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Pedestrians have right of way but need to stay safe

PEDESTRIANS RULE IN TRAFFIC LAW, NOT PHYSICS: Angelica Martinez routinely crosses Tramway at Cloudview/Encantada on the green signal, yet “drivers turning northbound on Tramway seem to forget that pedestrians have the right the way when crossing at a crosswalk on the green.”

Angelica has called the Albuquerque Police Department “to find out my rights as a pedestrian and was told that as long as I’m crossing on the crosswalk and on the green light I have the right of way … Needless to say on daily basis I’ve almost been hit by drivers who don’t respect pedestrians.”

On one Saturday, “a car going west on Cloudview turning north on Tramway sped up and turned right in front of my dog and I, then a car going east on Cloudview turning north on Tramway came within feet of running over us, then two other cars came from the same directions respectively and also didn’t know the traffic laws with respect to pedestrians.

“I love to walk my dog and have found that regardless where I cross any street, very few drivers respect pedestrians.”

It’s a routine occurrence – state traffic data shows 38 pedestrians killed through June of this year – between three and nine a month. And Angelica has followed up her original email with others recounting similar multiple near-death experiences from her daily walks.

According to the state Driver’s Manual, “crosswalks define the area where pedestrians may cross the roadway. You must yield to pedestrians in or about to enter a crosswalk. Not all crosswalks are marked. Be alert for pedestrians when crossing intersections.”

And according to state statue 66-7-334, “when traffic-control signals are not in place or not in operation, the driver of a vehicle shall yield the right of way, slowing down or stopping if need be to so yield, to a pedestrian crossing the roadway within a crosswalk when the pedestrian is in the crosswalk.”

But as Angelica has figured out, having the traffic law on your side isn’t as important as having the laws of physics on your side. Until drivers obey the law regarding pedestrians, having the right of way doesn’t keep you safe.

Some of those 38 pedestrians might tell you that if they could.

WHAT’S THE LAW ON THOSE DRONE DRIVERS? Recently I. Keller was walking in the foothills and was agitated “to hear and then see two drones overhead being ‘driven’ by people on a balcony … which backs onto the Open Space. Birds were fleeing, and several seemed to be chased by one drone, a couple of dogs on leash bolted, and oh, the bunnies were running. Any animal with acute hearing must have been scared. Not to speak of all the hikers being pretty upset.”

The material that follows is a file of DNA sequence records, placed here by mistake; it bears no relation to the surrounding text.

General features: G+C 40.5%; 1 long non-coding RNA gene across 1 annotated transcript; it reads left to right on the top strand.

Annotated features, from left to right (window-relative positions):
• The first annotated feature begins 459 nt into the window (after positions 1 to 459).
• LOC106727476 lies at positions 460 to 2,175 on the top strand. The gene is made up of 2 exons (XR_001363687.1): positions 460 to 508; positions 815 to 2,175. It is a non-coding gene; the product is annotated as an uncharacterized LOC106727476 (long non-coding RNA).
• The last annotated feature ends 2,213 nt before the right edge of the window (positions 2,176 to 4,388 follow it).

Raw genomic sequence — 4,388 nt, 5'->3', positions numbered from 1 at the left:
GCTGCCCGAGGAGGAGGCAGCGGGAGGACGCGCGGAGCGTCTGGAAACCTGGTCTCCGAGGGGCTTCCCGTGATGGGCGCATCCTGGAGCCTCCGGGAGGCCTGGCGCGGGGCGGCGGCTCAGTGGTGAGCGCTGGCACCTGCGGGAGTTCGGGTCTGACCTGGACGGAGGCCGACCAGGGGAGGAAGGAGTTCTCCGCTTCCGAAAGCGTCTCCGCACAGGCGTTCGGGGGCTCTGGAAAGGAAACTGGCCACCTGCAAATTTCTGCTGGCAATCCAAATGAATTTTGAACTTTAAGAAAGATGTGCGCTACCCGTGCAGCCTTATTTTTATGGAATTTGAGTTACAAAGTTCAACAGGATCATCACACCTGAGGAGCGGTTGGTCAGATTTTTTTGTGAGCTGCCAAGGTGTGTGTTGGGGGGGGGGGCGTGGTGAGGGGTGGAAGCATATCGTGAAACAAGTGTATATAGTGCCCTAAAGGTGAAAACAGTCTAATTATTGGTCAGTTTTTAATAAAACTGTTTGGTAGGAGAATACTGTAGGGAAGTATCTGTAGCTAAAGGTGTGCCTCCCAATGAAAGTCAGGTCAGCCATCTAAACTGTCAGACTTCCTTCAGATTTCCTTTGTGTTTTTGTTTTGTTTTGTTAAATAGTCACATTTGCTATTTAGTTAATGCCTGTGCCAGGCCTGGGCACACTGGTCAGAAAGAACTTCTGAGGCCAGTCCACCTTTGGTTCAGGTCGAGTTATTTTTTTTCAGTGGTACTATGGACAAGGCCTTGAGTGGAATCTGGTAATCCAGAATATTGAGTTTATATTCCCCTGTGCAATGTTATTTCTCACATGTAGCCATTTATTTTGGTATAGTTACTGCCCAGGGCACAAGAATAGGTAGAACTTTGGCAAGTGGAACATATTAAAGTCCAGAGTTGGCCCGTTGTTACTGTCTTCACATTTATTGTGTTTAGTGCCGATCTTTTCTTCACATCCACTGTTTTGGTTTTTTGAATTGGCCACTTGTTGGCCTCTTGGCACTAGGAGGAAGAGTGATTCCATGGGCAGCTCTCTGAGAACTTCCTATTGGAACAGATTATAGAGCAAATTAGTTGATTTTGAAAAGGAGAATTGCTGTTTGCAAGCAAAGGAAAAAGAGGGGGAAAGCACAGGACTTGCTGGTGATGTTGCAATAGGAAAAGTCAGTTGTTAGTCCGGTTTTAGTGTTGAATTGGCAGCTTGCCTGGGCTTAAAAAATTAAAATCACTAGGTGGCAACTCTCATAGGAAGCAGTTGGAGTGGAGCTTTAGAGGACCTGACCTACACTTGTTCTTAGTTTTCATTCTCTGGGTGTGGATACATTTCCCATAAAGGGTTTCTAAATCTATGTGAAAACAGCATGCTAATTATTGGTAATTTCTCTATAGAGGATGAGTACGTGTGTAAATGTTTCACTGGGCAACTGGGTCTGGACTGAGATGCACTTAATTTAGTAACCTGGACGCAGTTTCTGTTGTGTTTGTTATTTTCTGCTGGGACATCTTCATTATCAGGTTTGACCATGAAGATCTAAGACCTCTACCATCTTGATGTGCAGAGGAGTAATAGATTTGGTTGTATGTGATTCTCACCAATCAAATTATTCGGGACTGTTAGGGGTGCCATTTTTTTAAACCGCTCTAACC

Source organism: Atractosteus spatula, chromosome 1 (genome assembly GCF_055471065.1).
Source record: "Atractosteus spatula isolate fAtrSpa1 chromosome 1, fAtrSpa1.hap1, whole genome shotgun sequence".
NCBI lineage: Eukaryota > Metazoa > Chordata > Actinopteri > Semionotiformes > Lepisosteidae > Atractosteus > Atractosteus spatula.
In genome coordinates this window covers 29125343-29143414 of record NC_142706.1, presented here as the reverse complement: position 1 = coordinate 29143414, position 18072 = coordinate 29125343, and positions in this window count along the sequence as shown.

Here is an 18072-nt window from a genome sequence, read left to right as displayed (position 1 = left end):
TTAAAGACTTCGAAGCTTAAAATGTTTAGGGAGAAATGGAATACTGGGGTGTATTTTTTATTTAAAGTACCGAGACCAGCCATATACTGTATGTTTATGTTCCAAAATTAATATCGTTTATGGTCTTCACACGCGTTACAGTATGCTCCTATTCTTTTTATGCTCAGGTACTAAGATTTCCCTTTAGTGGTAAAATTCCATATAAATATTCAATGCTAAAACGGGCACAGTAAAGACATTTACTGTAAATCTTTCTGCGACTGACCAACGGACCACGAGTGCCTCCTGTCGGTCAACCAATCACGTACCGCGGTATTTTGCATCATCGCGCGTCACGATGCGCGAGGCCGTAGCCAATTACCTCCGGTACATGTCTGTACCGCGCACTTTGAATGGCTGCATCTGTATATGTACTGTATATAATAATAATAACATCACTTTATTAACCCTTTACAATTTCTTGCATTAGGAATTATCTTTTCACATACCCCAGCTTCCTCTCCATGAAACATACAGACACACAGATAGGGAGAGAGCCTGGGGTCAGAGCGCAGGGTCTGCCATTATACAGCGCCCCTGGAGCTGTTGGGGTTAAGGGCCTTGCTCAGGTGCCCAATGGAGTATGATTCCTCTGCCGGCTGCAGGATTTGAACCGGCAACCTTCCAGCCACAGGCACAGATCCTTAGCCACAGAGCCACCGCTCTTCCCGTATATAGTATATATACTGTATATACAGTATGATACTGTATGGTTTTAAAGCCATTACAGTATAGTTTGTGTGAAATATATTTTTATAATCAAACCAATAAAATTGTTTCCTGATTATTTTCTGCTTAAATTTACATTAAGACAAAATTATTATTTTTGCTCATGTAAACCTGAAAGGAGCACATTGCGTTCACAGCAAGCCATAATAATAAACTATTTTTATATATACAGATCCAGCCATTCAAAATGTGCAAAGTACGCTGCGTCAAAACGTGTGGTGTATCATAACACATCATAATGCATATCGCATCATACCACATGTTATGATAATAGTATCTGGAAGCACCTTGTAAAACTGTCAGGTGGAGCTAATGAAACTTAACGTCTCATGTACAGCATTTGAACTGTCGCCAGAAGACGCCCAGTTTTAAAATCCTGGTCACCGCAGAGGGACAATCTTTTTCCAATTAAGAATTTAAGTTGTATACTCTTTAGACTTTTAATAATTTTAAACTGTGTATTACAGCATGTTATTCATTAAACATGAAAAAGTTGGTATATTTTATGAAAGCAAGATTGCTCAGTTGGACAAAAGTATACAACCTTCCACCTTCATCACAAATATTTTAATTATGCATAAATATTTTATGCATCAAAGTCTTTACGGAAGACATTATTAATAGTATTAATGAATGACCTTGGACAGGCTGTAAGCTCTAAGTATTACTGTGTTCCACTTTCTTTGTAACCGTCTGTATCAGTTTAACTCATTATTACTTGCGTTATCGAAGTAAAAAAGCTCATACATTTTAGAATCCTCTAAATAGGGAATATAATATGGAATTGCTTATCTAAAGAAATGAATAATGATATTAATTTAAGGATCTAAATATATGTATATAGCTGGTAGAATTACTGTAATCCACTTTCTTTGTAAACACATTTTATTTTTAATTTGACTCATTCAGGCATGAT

And so I. asks via email “what is the law? We thought no motorized vehicles on any of the Open Space trails, so wouldn’t drones be included in this regulation? If this is the case, then we need to be loud and clear about the use of drones over any Albuquerque Open Space area.”

Barbara L. Taylor is director of Albuquerque’s Parks and Recreation Department. She says “drones are becoming a bigger topic by the day! The parks ordinance prohibits the use of model aircraft of any kind in our park system, with the specific exceptions of Balloon Fiesta Park, where use needs to be scheduled, and Maloof Airfield, which is open to model aircraft of all kinds at all times.

“Open Space is a different matter. In the case of Open Space we do not have a specific prohibition on the use of drones, aka quadcopters. However, there is an explicit prohibition against harassing wildlife.”

Taylor says city ordinance 5-8-6 (F) states “Wildlife. No person shall harm, hunt, pursue, molest, harass, trap, collect, or remove any mammal, bird, reptile, or amphibian animals or eggs or young of said animals on/from Open Space Lands or Regional Preserves.”

And she adds “I was really saddened to read (the reader’s) description of the harassing activity, and I would hope that there will not be a repetition. The city’s 29,000 acres of Open Space are an amazing amenity to the citizens of Albuquerque. It puts Albuquerque in the top tier of cities according to the Trust for Public Lands annual ranking of 70 cities throughout the country. We depend on folks to behave in a reasonable and responsible way that respects the habitat and other users.”

Assistant editorial page editor D’Val Westphal tackles commuter issues for the Metro area on Mondays. Reach her at 823-3858; road@abqjournal.com; or P.O. Drawer J, Albuquerque, N.M. 87103.

 


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